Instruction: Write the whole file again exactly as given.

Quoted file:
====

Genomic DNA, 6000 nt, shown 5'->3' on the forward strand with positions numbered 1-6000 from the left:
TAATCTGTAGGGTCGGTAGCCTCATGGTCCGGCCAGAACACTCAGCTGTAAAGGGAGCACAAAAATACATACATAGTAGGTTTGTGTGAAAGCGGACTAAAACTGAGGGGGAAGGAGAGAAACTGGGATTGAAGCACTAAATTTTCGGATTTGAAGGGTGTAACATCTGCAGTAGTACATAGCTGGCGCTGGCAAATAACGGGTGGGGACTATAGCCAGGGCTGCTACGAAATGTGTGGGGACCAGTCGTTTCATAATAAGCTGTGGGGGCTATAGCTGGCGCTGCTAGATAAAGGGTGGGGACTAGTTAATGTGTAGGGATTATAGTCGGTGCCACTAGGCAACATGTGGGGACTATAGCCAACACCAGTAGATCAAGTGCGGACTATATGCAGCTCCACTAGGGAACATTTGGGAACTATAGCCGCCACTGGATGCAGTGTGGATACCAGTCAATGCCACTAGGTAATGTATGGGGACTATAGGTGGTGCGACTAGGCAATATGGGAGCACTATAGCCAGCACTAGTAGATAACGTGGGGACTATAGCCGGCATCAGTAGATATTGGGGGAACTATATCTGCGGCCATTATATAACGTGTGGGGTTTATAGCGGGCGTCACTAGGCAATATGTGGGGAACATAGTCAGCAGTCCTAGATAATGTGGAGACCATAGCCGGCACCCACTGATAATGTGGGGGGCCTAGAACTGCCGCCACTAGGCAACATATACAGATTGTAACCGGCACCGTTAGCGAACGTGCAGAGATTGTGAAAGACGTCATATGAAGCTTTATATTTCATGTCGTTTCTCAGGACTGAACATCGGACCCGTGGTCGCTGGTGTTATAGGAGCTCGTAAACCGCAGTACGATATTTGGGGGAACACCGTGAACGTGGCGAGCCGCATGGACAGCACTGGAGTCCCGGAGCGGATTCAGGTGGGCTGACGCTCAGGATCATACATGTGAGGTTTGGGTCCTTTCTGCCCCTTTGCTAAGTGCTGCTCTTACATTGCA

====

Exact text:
Genomic DNA, 6000 nt, shown 5'->3' on the forward strand with positions numbered 1-6000 from the left:
TAATCTGTAGGGTCGGTAGCCTCATGGTCCGGCCAGAACACTCAGCTGTAAAGGGAGCACAAAAATACATACATAGTAGGTTTGTGTGAAAGCGGACTAAAACTGAGGGGGAAGGAGAGAAACTGGGATTGAAGCACTAAATTTTCGGATTTGAAGGGTGTAACATCTGCAGTAGTACATAGCTGGCGCTGGCAAATAACGGGTGGGGACTATAGCCAGGGCTGCTACGAAATGTGTGGGGACCAGTCGTTTCATAATAAGCTGTGGGGGCTATAGCTGGCGCTGCTAGATAAAGGGTGGGGACTAGTTAATGTGTAGGGATTATAGTCGGTGCCACTAGGCAACATGTGGGGACTATAGCCAACACCAGTAGATCAAGTGCGGACTATATGCAGCTCCACTAGGGAACATTTGGGAACTATAGCCGCCACTGGATGCAGTGTGGATACCAGTCAATGCCACTAGGTAATGTATGGGGACTATAGGTGGTGCGACTAGGCAATATGGGAGCACTATAGCCAGCACTAGTAGATAACGTGGGGACTATAGCCGGCATCAGTAGATATTGGGGGAACTATATCTGCGGCCATTATATAACGTGTGGGGTTTATAGCGGGCGTCACTAGGCAATATGTGGGGAACATAGTCAGCAGTCCTAGATAATGTGGAGACCATAGCCGGCACCCACTGATAATGTGGGGGGCCTAGAACTGCCGCCACTAGGCAACATATACAGATTGTAACCGGCACCGTTAGCGAACGTGCAGAGATTGTGAAAGACGTCATATGAAGCTTTATATTTCATGTCGTTTCTCAGGACTGAACATCGGACCCGTGGTCGCTGGTGTTATAGGAGCTCGTAAACCGCAGTACGATATTTGGGGGAACACCGTGAACGTGGCGAGCCGCATGGACAGCACTGGAGTCCCGGAGCGGATTCAGGTGGGCTGACGCTCAGGATCATACATGTGAGGTTTGGGTCCTTTCTGCCCCTTTGCTAAGTGCTGCTCTTACATTGCA